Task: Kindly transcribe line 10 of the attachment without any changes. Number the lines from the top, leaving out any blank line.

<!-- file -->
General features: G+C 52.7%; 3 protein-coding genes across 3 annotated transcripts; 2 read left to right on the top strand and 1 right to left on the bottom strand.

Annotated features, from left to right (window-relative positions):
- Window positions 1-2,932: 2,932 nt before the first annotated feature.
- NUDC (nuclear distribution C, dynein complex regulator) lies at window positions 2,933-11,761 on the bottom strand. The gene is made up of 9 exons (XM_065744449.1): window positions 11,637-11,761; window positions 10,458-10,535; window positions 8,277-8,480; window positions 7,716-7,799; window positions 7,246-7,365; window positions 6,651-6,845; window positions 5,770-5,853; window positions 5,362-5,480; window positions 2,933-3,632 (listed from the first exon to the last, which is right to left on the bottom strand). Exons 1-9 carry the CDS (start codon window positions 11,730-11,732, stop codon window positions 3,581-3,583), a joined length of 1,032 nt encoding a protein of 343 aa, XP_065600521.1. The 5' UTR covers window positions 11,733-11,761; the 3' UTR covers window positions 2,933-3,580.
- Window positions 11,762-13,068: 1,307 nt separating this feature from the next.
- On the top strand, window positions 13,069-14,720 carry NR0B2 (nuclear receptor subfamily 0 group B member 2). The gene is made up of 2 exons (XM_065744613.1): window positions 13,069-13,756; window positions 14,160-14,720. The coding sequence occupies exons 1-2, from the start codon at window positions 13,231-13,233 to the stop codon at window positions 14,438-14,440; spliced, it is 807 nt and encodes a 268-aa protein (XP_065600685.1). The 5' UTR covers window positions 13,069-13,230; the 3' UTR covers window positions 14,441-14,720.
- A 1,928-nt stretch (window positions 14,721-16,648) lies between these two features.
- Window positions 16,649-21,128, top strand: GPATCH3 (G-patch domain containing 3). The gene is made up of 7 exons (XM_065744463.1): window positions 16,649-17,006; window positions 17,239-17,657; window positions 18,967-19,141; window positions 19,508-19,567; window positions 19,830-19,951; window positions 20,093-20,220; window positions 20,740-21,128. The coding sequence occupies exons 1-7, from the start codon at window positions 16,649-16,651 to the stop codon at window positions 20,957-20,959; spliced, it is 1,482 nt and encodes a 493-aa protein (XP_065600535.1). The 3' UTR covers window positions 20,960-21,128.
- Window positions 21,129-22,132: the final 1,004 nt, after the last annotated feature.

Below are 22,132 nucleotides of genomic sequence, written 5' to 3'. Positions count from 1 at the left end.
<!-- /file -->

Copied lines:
Below are 22,132 nucleotides of genomic sequence, written 5' to 3'. Positions count from 1 at the left end.